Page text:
A couple of weeks ago, we visited the “snowy plover factory” at St. Joseph Peninsula State Park, and learned about the bird’s nesting habits. Today at Deer Lake State Park, two newly hatched chicks get banded.
Rob Diaz de Villegas WFSU Public Media
“It’s good just to act like beach goers,” says Marvin Friel. “Just looking for shells.” We’re approaching a snowy plover nest at Deer Lake State Park, and we’re acting casual. The nest is up by the dunes, and we’re walking along the water. We look ahead at the waves, not wanting the parents to see us eyeing their chicks. Marvin takes a few sidelong glances before radioing Raya Pruner, “I think we’re going to approach now. Are you ready?”
The chicks are two days old, but they can already run. They can do this two hours or so after hatching. They’re quick, and they make Marvin work a little before he has both in hand. He has to move with speed but still be gentle as he scoops them up. His purpose today is to help, not to hurt.
Raya and Marvin, biologists with Florida Fish and Wildlife, are aware that this is a traumatic experience for the chicks and their parents. So they move as quickly and efficiently as they can, and with cameras pointed at them no less.
Raya is FWC’s Shorebird Program Coordinator for the Panhandle. She consults a book containing several pages of charts. Each sheet is a matrix of colors- seven by seven. These are the colors of the bands from which they’ll pick two to place on each chick’s left leg. Like the other birds on this page, the chicks will get a metal and a bicolored black and white band on their right legs. Each snowy plover tracked by FWC has a unique combination, which is kind of its name. The chart ensures that there are no repeats.
And now, please welcome black-orange and black-green to Florida’s shorebird banding program.
Why Band Shorebirds?
In our last post, we got to know the snowy plover. The dune habitat they prefer is mostly found on protected public lands, and so that’s where the plovers breed. But, outside of north Florida, a lot of the coastline in the snowy plover range has been developed, and so their numbers have declined.
To protect a species that’s being threatened by habitat loss, researchers have to understand what the animal does throughout its lifetime. In this case, we have a small bird that doesn’t stay put. The chicks can walk, but how far will they go for food? When they learn to fly after about 30 days, where will they go? And finally, where along the coast will they decide to breed?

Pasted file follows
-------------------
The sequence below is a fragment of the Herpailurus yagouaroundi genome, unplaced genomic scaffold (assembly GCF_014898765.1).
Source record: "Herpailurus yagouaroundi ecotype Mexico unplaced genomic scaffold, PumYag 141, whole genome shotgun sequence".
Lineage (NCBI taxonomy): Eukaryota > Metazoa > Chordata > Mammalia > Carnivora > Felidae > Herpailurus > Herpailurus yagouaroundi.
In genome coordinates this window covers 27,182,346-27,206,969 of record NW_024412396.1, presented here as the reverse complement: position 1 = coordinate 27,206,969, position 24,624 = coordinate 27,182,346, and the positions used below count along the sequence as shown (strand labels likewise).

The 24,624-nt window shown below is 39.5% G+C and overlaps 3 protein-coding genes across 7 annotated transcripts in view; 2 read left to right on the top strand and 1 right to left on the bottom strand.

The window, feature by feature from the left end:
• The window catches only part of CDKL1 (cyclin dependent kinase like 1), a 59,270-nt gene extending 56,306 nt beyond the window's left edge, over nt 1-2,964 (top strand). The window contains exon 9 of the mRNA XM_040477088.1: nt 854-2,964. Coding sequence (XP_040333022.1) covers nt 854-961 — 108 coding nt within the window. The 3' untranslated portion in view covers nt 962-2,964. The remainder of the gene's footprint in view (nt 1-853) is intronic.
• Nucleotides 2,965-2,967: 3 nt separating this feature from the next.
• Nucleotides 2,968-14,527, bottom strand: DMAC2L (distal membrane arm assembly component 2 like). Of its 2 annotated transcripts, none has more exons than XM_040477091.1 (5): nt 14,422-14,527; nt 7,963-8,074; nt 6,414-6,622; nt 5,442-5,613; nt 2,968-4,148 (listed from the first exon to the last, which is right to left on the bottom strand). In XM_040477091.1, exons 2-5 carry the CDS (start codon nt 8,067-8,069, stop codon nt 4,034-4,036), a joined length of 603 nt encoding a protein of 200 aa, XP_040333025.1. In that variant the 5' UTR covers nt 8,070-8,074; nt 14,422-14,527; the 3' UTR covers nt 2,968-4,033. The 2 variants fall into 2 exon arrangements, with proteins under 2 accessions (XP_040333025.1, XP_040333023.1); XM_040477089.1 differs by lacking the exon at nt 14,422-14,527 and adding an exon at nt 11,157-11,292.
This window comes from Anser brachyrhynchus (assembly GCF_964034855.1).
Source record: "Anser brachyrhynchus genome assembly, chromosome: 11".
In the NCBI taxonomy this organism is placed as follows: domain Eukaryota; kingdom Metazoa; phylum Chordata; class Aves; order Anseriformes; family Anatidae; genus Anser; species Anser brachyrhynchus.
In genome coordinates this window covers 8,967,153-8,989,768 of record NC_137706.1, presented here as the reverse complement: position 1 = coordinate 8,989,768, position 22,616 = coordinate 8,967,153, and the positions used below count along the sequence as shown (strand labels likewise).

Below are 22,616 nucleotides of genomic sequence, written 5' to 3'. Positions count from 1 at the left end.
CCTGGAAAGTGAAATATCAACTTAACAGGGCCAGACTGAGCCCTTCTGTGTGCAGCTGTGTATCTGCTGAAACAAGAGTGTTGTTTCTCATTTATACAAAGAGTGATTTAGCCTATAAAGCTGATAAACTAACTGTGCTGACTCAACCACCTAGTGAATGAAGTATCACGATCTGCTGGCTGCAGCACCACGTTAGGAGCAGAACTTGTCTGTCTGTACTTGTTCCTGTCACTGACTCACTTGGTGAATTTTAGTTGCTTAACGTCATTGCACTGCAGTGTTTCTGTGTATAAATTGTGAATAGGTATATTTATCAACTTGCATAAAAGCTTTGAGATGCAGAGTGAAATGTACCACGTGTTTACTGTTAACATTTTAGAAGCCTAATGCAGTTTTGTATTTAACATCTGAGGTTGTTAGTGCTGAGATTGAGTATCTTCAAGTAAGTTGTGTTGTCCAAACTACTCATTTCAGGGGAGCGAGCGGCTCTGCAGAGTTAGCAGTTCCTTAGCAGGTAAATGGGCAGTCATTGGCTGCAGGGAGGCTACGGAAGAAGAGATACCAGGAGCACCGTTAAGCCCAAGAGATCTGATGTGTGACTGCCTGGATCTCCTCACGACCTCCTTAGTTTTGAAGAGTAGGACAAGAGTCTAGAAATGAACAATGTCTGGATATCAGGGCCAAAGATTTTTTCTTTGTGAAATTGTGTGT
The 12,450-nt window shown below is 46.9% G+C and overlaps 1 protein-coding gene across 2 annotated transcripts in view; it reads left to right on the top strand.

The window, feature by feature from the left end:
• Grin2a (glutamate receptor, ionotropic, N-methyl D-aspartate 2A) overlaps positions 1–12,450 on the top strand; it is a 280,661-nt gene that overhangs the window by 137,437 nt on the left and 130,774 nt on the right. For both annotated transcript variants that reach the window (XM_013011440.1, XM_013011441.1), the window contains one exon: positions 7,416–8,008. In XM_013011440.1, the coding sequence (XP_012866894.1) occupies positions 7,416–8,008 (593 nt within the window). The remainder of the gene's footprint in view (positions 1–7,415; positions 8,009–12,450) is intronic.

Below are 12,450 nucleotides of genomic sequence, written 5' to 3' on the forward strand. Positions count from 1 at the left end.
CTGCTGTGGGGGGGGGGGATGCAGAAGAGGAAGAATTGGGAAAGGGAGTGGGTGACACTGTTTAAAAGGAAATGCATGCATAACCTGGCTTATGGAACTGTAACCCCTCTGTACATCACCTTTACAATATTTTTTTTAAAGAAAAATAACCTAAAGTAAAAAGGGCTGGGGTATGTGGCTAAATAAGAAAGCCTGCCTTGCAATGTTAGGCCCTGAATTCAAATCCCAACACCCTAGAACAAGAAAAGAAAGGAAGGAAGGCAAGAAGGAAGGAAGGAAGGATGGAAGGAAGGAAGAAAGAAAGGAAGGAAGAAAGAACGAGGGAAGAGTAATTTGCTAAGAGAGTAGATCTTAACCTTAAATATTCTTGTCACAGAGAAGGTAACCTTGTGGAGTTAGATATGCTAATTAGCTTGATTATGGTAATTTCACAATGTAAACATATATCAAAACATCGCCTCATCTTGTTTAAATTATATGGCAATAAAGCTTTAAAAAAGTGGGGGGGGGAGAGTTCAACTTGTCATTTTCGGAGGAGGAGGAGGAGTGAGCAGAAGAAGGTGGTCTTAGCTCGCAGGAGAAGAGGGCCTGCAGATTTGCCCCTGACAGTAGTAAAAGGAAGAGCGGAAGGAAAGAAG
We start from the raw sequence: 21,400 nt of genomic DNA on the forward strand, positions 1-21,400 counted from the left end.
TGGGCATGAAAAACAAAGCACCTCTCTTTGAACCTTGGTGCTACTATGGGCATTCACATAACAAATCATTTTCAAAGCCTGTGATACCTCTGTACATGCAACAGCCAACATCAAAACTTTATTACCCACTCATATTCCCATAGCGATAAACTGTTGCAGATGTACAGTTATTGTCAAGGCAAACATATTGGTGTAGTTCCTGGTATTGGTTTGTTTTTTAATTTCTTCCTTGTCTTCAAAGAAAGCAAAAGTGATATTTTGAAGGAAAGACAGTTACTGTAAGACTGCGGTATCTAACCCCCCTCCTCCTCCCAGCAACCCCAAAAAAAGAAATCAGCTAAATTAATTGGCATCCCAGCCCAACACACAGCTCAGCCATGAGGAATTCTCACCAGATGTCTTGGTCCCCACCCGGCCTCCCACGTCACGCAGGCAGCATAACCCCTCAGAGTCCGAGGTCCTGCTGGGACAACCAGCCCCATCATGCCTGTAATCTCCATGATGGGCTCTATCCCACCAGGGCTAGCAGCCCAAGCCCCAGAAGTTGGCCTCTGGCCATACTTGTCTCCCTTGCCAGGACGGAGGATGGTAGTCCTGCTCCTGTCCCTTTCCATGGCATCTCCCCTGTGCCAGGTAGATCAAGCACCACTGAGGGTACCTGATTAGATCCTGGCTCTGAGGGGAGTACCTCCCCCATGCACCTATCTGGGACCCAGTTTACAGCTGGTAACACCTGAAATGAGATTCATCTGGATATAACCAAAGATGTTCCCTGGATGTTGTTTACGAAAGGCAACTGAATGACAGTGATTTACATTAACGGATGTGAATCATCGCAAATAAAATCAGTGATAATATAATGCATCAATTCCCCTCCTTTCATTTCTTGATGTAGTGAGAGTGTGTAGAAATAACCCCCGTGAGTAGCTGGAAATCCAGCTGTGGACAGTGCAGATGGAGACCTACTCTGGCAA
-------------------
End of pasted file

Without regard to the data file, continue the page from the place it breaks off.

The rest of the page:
A coordinated network of researchers and volunteers is working to find these answers. Regularly patrolling the protected coasts where this bird is most found, they spot and record band combinations, along with time, date, and location.
When black-orange and black-green are old enough to fly, they’ll strike out on their own and find a spot they like. Maybe they’ll try Tyndall Air Force Base, some twenty miles down the coast. They may find themselves further east at Cape San Blas, or head west to Perdido Key State Park. Like many local snowy plovers, they may head to southwest Florida.
Volunteers on any of those beaches will see a snowy plover and, from a respectful distance, note the band combination on their legs. They’ll enter the information into the appropriate database, where Raya and company can, over the years, keep track of this bird. They’ll end up knowing where it nests, how many chicks it successfully fledged, and how many nests it attempted during a breeding season.
What Have we Learned by Banding Snowy Plovers?
The chicks’ father was banded as an adult in 2013 at Camp Helen State Park, located just a few miles from Deer Lake State Park. Both are smaller state parks that serve to protect rare coastal dune lakes and their outfalls to the Gulf of Mexico.
“He’s at least six years old right now,” Raya says of the father. “And, of interest, he’s fledged six chicks since he was banded, which is what we were looking for. That’s at least one chick per year.”